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The abundance of rails in Ohio’s fall wetlands is hard to verify, but it is not for lack of trying.  Birds in the family Rallidae include the regularly occurring Sora, Virginia and King Rails, and the more extroverted and easier to find Common Gallinule and American Coot. Yellow and Black Rails may be present but these tiny birds are incredibly secretive and rank high among the most difficult birds in North America to view. In addition to the possibility of rails, there will be lots of fall migrants around, and birders should rack up large lists during field forays.

Lakeside, Ohio will be the gathering grounds on October 1, 2016 for birdwatchers keen on rails and wanting to learn more about the area’s most productive wetlands.  Featured speakers will include experts from Black Swamp Bird Observatory (BSBO), Winous Point Marsh Conservancy and Ottawa National Wildlife Refuge and Cleveland Museum of Natural History.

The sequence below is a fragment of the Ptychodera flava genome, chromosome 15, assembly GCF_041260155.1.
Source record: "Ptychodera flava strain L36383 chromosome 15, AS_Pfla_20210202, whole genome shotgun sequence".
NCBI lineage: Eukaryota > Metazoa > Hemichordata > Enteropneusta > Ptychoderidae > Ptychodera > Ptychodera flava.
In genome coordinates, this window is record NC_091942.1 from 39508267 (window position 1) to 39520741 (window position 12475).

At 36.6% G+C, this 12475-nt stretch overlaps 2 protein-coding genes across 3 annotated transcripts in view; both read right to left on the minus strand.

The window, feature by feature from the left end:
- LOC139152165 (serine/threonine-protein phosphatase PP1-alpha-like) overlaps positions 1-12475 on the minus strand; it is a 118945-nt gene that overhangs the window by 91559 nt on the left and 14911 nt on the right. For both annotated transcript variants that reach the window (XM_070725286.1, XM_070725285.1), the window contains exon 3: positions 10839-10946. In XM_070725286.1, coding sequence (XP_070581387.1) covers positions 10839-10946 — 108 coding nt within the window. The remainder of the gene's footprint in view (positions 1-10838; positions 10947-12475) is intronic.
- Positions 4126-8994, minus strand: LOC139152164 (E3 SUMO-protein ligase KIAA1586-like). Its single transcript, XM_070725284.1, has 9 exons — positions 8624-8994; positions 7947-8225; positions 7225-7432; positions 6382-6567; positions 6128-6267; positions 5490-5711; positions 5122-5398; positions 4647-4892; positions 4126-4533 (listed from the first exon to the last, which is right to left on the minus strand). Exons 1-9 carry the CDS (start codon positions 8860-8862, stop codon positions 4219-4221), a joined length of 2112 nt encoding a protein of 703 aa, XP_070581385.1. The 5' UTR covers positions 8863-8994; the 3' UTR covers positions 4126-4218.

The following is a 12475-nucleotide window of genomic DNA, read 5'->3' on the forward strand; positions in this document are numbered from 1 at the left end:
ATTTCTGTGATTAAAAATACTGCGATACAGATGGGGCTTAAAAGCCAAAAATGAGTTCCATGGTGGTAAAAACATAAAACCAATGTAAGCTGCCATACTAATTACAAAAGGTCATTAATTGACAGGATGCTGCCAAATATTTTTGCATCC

Saturday evening the Ohio Ornithological Society will have their Annual Banquet. Our keynote speaker is an inspiring young woman, Auriel Fournier, a PhD Candidate with the Arkansas Cooperative Fish and Wildlife Research Unit at the University of Arkansas. Auriel is no stranger to us; she grew up in North-west Ohio and was active in Ohio Young Birders at BSBO. She returns annually to lead field trips for Biggest Week in American Birding and collaborates with local wildlife biologists studying rails.  

Field trips to biological hot-spots for birding and bird conservation are available on Saturday and Sunday (Oct. 1-2). Featured locations on Saturday will be Meadowbrook Marsh, Ottawa National Wildlife Refuge, and a premium trip (all funds to benefit Rail Conservation) offered to visit the King Rail study at Winous Point. Sunday trips will be hosted by numerous conservation agencies, including The Nature Conservancy, Black Swamp Bird Observatory, Ohio Wetlands Association, The Environmental Protection Agency and others to be announced.

 

 

 

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